NewsPub Notes

Working in the Summer Georgia Woods

When the hot weather crunches down, I think back to the high-school summers when I worked in the Georgia woods to stay in shape for football. The father of my buddies Bobby and Sam Roper ran a pulpwood business, and he hired us to cut up felled pine trees, not with a chainsaw, but with a two-boy bow saw, which we pulled back and forth across the pine log until we sawed through it, while the third boy “limbed,” i.e., cut the limbs off the logs with an axe. We were paid by how much wood we cut up, which wasn’t much.

I figured that if I did that all summer, when the hellacious twice-a-day football practices started up in August, I would be more than ready for them. Truth to tell, I would have been a lot better off if I had worked in the drugstore all summer like our captain, Sonny Thurmond, because by the time practice did start, I staggered in weighing 135 pounds and almost too tired to run the dreaded windsprints.

It must have been hot as hell in those woods. We worked barebacked, trying to stay cool, but I noticed that Mr. William West, the head of Mr. Roper’s professional pulpwood team (chainsaws), was wearing a long-sleeved union suit under a flannel shirt. I asked him why, and he explained to me that once his shirts were sweated through, they worked just like an air conditioner for his body, cooling him and picking up the slightest breeze. Thanks to Mr. West, I have always worn at least a T-shirt when I work outside.

Another summer, I contracted with the famous, free-spirited Greene County character E.H. Armor to clean up some forest land that he managed. Greene County citizens must have a nickname, so E.H. was known as “H.”

My pulpwood experience came in handy, because we had to load logs onto a truck owned by my older cousin, Deeta McCommons, who had a good job as a rural mail carrier and was trying to make some extra money hauling pulpwood. Deeta had two trucks: an old Chevrolet and a much older Ford. He got me down in a field down toward Veazey one morning, where the two trucks were loaded and waiting for us. We were going to drive them to the mill in Sparta, if we could get them out of the field and up the adjacent steep, red-dirt hill. If we couldn’t, we would have two trucks and a ton or so of logs rolling downhill backwards too fast for the paltry brake systems to halt—plus us.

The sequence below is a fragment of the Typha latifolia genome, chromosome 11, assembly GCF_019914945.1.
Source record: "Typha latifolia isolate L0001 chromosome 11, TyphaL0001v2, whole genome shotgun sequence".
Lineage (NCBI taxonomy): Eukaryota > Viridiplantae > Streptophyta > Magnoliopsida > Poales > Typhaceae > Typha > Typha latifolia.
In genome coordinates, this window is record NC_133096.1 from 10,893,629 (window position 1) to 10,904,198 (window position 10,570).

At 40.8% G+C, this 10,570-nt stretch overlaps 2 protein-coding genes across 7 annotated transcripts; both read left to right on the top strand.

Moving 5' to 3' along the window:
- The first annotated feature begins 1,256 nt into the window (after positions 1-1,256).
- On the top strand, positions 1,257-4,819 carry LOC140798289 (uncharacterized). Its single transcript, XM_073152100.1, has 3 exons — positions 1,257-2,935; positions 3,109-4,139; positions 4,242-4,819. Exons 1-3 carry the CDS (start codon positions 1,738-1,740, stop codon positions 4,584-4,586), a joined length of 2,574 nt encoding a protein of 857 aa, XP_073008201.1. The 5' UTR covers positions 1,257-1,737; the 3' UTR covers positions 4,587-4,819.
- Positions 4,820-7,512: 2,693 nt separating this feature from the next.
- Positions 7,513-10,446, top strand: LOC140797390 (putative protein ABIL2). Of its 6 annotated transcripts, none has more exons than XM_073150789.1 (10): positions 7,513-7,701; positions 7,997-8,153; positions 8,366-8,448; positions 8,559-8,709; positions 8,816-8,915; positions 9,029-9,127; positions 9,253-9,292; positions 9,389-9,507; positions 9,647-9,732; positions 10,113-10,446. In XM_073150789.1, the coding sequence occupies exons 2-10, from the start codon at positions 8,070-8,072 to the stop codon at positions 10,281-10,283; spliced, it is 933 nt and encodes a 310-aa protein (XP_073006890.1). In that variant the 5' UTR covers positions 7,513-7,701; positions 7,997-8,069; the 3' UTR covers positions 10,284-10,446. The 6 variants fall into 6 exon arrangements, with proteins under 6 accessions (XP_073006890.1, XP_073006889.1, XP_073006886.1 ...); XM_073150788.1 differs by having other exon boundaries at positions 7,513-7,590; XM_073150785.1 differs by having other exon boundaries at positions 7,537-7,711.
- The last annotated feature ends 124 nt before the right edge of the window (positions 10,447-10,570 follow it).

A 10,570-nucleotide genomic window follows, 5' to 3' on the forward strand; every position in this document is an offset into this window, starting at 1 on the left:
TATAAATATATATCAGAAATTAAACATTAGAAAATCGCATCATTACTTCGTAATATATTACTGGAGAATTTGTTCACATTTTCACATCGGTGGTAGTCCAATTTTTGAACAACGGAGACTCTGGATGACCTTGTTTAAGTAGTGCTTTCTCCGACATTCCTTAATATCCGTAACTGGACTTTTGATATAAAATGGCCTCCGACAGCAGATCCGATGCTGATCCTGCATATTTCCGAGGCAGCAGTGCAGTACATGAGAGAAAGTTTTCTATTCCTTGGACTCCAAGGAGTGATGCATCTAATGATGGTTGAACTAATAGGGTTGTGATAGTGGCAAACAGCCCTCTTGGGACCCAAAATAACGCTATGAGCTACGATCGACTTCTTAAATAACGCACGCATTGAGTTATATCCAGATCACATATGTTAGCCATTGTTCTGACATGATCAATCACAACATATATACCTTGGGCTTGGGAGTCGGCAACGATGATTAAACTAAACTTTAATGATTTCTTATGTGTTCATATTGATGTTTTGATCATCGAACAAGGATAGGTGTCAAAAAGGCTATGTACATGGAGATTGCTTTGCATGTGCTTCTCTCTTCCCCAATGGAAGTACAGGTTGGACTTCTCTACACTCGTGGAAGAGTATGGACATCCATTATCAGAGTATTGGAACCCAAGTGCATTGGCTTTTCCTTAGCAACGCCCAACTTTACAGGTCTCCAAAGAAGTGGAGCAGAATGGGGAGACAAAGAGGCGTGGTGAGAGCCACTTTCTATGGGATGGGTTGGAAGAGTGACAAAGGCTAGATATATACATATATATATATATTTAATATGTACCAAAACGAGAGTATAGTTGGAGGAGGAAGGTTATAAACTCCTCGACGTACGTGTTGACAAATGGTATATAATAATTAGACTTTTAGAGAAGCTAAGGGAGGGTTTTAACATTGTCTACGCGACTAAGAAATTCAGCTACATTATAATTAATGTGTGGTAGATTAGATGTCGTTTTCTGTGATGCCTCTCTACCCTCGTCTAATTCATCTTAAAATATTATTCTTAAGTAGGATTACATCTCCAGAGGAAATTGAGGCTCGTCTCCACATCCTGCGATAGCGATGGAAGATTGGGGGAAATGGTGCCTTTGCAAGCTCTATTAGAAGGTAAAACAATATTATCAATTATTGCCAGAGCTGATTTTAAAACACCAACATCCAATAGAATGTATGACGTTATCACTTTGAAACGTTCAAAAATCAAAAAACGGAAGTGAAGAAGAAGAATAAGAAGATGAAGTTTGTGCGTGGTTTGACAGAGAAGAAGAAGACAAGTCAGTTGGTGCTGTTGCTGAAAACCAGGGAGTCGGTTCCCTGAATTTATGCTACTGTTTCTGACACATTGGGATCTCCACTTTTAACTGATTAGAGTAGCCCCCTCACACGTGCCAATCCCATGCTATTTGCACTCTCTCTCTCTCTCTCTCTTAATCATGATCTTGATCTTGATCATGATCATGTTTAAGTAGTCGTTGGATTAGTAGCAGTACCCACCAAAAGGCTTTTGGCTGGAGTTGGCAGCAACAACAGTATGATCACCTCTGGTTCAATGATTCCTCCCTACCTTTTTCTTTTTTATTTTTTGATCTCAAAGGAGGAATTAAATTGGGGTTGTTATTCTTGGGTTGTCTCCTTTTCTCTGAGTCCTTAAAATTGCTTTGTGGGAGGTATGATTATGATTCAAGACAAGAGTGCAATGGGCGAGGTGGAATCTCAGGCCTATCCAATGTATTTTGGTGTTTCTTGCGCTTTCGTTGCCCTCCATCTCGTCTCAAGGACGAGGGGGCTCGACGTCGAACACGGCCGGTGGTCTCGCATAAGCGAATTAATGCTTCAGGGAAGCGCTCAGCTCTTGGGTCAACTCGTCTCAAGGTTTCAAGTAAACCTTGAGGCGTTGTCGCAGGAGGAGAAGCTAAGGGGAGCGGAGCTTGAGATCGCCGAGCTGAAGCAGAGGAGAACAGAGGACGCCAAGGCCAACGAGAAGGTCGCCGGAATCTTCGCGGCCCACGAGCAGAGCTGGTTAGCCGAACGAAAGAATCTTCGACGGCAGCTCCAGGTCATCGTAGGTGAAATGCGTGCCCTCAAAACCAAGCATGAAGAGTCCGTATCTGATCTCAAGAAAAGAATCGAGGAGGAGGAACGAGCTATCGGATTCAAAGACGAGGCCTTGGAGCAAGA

Deeta’s strategy was to put me in front, in the old Ford. If I couldn’t get it up the hill, he would attempt to block its downward plunge with the Chevrolet.

We came out of the field and immediately made a hard left up the hill—no room for a running start. The old Ford had a flathead V-8 engine, and I had it in double-low gear. It sounded like an ice cream churn just about to hit froze. Right at the crest of the hill, I thought the motor could not make another revolution, but somehow it did, and we made it over the top. Never mind that Deeta’s truck had a flat tire on the way, and we had to unload it, so that we could change the tire and then load it back. On a later trip, I was driving the old Ford with another load on it, while Deeta and H followed in a car. The front wheel fell off the truck, and it dropped down onto the dirt road and eventually skidded to a stop. I thought I exited the fallen vehicle with some aplomb, but H unkindly reported that my eyes were as big as saucers.

Toward the end of that summer, our friend and right tackle Lewis Brown and I were out in the woods loading Deeta’s Chevrolet—the Ford having been honorably retired. Football season was just about to start, and Sonny, feeling the need for some conditioning after a summer behind the ice cream counter, joined us for a day of work.

In the hot, humid air, Sonny did not last long. When the heat got to him, and he went limp, all those newsreels of kids in iron lungs rushed through his fevered brain, and he was convinced that, out there in the piney woods, he had contracted polio. He still shudders to remember that morning. Sonny just had back surgery last week. I wonder if there’s any connection.